Brilliant doubters, dull believers?

Once again, our friends at the Pew Forum on Religion & Public Life have unleashed another survey that is causing waves of ink to crash into the mainstream press. This time around, the numbers are rather predictable — revealing that Americans, as a rule, have lots of feelings about religion in their hearts, but not that much information in their heads.

By all means, check out the actual survey materials — right here.

If you want to sample the tsunami of mainstream coverage, my advice — picking on several major players — is that you turn to CNN, the New York Times and USA Today and, well, ignore the Los Angeles Times.

Why do I say that? Well, the sexy lede out of this study is that atheists and agnostics know more about religion than, well, religious people. That is just accurate enough to be misleading. It’s also not all that surprising. I know very few people who are as obsessed with the fine details of religion as highly motivated unbelievers. As the old saying goes, the opposite of love is not hate, it’s apathy.

What the survey reveals is that certain kinds of people know more about world religions, in general, while others may know more about their own religions.

Check out the top of the New York Times story by veteran Laurie Goodstein:

Americans are by all measures a deeply religious people, but they are also deeply ignorant about religion.

Researchers from the independent Pew Forum on Religion and Public Life phoned more than 3,400 Americans and asked them 32 questions about the Bible, Christianity and other world religions, famous religious figures and the constitutional principles governing religion in public life.

On average, people who took the survey answered half the questions incorrectly, and many flubbed even questions about their own faith. Those who scored the highest were atheists and agnostics, as well as two religious minorities: Jews and Mormons. The results were the same even after the researchers controlled for factors like age and racial differences.

What is hard to tell is whether or not the results focusing on “Christians” simply covered too broad a spectrum to compete in that kind of simplistic framework. For example, Mormons and Evangelical Protestants demonstrated high levels of knowledge about the Bible and Christian beliefs, while agnostics, atheists and Jews were more familiar with the details of world religions, period.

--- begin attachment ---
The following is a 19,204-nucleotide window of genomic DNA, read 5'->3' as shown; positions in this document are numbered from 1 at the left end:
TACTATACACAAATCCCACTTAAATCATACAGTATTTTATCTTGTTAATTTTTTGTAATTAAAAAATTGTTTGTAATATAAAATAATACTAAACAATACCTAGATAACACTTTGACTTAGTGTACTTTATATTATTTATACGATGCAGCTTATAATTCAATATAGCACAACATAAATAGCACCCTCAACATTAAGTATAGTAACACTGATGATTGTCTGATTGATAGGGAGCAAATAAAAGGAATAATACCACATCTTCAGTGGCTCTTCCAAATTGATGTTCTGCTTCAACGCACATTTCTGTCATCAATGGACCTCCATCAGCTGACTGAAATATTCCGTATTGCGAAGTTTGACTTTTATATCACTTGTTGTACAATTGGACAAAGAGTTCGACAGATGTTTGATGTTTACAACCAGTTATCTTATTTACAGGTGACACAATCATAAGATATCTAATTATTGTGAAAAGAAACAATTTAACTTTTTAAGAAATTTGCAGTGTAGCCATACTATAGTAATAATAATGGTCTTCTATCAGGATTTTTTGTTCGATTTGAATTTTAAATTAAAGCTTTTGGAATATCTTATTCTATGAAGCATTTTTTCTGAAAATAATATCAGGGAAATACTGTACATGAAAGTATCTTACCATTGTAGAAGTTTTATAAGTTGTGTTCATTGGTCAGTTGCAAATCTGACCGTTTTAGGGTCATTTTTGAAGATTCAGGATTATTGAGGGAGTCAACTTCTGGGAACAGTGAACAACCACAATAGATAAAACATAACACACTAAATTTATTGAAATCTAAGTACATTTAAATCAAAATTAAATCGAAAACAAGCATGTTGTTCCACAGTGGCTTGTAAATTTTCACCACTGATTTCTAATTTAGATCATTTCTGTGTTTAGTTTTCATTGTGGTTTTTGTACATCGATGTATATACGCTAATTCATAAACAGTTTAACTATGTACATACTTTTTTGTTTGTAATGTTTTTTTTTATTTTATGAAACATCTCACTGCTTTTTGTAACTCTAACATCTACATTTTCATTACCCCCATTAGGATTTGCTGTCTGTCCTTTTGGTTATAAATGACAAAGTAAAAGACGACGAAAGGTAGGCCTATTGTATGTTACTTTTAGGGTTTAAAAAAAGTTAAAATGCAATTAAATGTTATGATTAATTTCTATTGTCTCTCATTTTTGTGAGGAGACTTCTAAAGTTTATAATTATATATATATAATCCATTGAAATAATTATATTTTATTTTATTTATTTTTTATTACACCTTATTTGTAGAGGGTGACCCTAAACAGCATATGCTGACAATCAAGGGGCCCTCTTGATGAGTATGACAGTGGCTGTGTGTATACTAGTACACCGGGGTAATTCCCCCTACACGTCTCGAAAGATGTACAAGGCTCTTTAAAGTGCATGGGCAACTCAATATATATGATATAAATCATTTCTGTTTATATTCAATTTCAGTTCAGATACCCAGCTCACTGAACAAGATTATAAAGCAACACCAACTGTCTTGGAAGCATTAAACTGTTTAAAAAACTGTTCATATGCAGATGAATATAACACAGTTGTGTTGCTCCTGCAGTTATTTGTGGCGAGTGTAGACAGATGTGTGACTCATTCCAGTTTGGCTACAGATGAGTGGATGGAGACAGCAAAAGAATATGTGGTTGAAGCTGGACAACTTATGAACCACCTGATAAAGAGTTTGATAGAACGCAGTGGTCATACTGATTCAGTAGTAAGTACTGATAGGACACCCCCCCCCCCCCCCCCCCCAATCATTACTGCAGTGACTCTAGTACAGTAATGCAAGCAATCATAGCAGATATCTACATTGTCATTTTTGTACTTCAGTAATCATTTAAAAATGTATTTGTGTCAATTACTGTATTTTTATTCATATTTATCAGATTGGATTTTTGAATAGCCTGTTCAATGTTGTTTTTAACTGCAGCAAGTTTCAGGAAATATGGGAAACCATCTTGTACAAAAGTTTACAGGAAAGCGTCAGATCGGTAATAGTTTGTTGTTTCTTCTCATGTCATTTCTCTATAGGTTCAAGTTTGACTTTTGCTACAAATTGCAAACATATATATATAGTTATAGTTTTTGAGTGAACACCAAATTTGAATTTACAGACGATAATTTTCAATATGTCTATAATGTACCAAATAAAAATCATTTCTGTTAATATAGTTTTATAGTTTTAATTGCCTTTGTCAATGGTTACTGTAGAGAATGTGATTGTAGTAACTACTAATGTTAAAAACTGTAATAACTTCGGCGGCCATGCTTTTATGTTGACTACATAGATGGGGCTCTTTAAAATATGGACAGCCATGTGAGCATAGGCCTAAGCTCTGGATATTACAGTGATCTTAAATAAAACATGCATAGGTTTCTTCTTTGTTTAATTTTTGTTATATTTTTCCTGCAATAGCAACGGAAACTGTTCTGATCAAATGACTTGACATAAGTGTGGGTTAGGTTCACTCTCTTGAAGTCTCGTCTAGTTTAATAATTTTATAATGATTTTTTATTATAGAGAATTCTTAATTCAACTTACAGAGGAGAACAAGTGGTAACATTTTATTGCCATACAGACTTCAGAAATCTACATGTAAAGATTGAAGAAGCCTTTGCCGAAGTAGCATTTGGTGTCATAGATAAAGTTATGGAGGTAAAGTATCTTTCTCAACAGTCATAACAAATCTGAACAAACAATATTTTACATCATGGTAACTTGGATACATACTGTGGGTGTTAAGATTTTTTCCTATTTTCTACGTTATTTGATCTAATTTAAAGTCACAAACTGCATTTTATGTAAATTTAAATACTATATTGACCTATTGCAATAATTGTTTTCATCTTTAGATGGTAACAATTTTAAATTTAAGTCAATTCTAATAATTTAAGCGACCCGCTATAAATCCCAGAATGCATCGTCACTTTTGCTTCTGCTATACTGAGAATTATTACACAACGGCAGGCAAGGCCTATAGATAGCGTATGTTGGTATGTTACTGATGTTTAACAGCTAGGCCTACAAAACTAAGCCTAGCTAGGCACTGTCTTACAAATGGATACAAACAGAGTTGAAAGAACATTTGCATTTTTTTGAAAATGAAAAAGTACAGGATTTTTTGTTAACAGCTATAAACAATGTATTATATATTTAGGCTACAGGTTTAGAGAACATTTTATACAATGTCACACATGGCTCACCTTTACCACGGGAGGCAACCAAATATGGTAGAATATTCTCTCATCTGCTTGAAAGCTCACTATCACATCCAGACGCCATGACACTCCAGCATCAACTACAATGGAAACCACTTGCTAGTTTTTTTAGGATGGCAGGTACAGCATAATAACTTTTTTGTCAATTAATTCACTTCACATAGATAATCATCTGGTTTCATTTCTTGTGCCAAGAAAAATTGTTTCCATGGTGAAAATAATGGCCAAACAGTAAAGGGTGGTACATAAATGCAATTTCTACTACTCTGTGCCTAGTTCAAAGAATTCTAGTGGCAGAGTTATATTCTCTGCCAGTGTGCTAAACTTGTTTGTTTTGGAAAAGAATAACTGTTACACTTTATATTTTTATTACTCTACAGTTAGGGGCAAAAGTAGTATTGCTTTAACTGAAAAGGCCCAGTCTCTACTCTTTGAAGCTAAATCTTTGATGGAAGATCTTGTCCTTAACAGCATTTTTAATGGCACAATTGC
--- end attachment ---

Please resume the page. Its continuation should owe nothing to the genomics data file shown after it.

You can see a bit more of the complexity of the results in the top of the report by Godbeat veteran Cathy Lynn Grossman at USA Today. This is one case where the use of info bullets at the top of a story, in my opinion, really helped:

The new U.S. Religious Knowledge Survey, released today by the Pew Forum on Religion & Public Life, finds that although 86% of us believe in God or a higher power, we don’t know our own traditions or those of neighbors across the street or across the globe.

Among 3,412 adults surveyed, only 2% correctly answered at least 29 of 32 questions on the Bible, major religious figures, beliefs and practices. The average score was 16 correct (50%).

Key findings:

* Doctrines don’t grab us. Only 55% of Catholic respondents knew the core teaching that the bread and wine in the Mass become the body and blood of Christ, and are not merely symbols. Just 19% of Protestants knew the basic tenet that salvation is through faith alone, not actions as well.

* Basic Bible eludes us. Just 55% of all respondents knew the Golden Rule isn’t one of the Ten Commandments; 45% could name all four Gospels (Matthew, Mark, Luke and John).

* World religions are a struggle. Fewer than half (47%) knew that the Dalai Lama is a Buddhist; 27% knew most people in Indonesia are Muslims.

Along the same lines, the New York Times noted that 53 percent of Protestants could not identify Martin Luther as the man who started the Protestant Reformation and 43 percent of Jews did not know that the great philosopher Maimonides was Jewish.

According to the researchers, a person’s education was the single best predictor of how she or he would score. I do not doubt that. However, when I have a chance to dig further into this data, I will be looking for evidence of a pew gap in this Pew effort.

In other words, did anyone try to find out if the intensity of a person’s religious practice has anything to do with knowledge. In other words, do daily Mass Catholics know more about Catholicism and other religions than inactive Catholics? Do Jews who regularly attend worship services know more about, well, Maimonides than Jews who are completely secular? Do Evangelicals who take part in foreign missions projects know more about Islam, Hinduism, Buddhism, etc., than people who say they are vaguely “Protestant” and that’s that?

And the Los Angeles Times piece? OK, OK, here is the start of that one:

If you want to know about God, you might want to talk to an atheist.

Heresy? Perhaps. But a survey that measured Americans’ knowledge of religion found that atheists and agnostics knew more, on average, than followers of most major faiths. In fact, the gaps in knowledge among some of the faithful may give new meaning to the term “blind faith.”

So there.

Another way to interact with the material is through the CNN Belief weblog, where you can test yourself on sample questions — right here — and read a column by the scholar whose work sank into the DNA of this study. That would be Stephen Prothero of Boston University, author of, among other works, a book entitled, “Religious Literacy — What Every American Needs to Know — And Doesn’t.” He trumpets:

Believers and nonbelievers obviously disagree on the virtues and vices of religion. But all careful observers of the world should be able to agree on this: From time immemorial, and for better or for worse, human beings have been motivated to act politically, economically and militarily by their gods, scriptures and priests. Without making sense of those motivations, we cannot make sense of the world.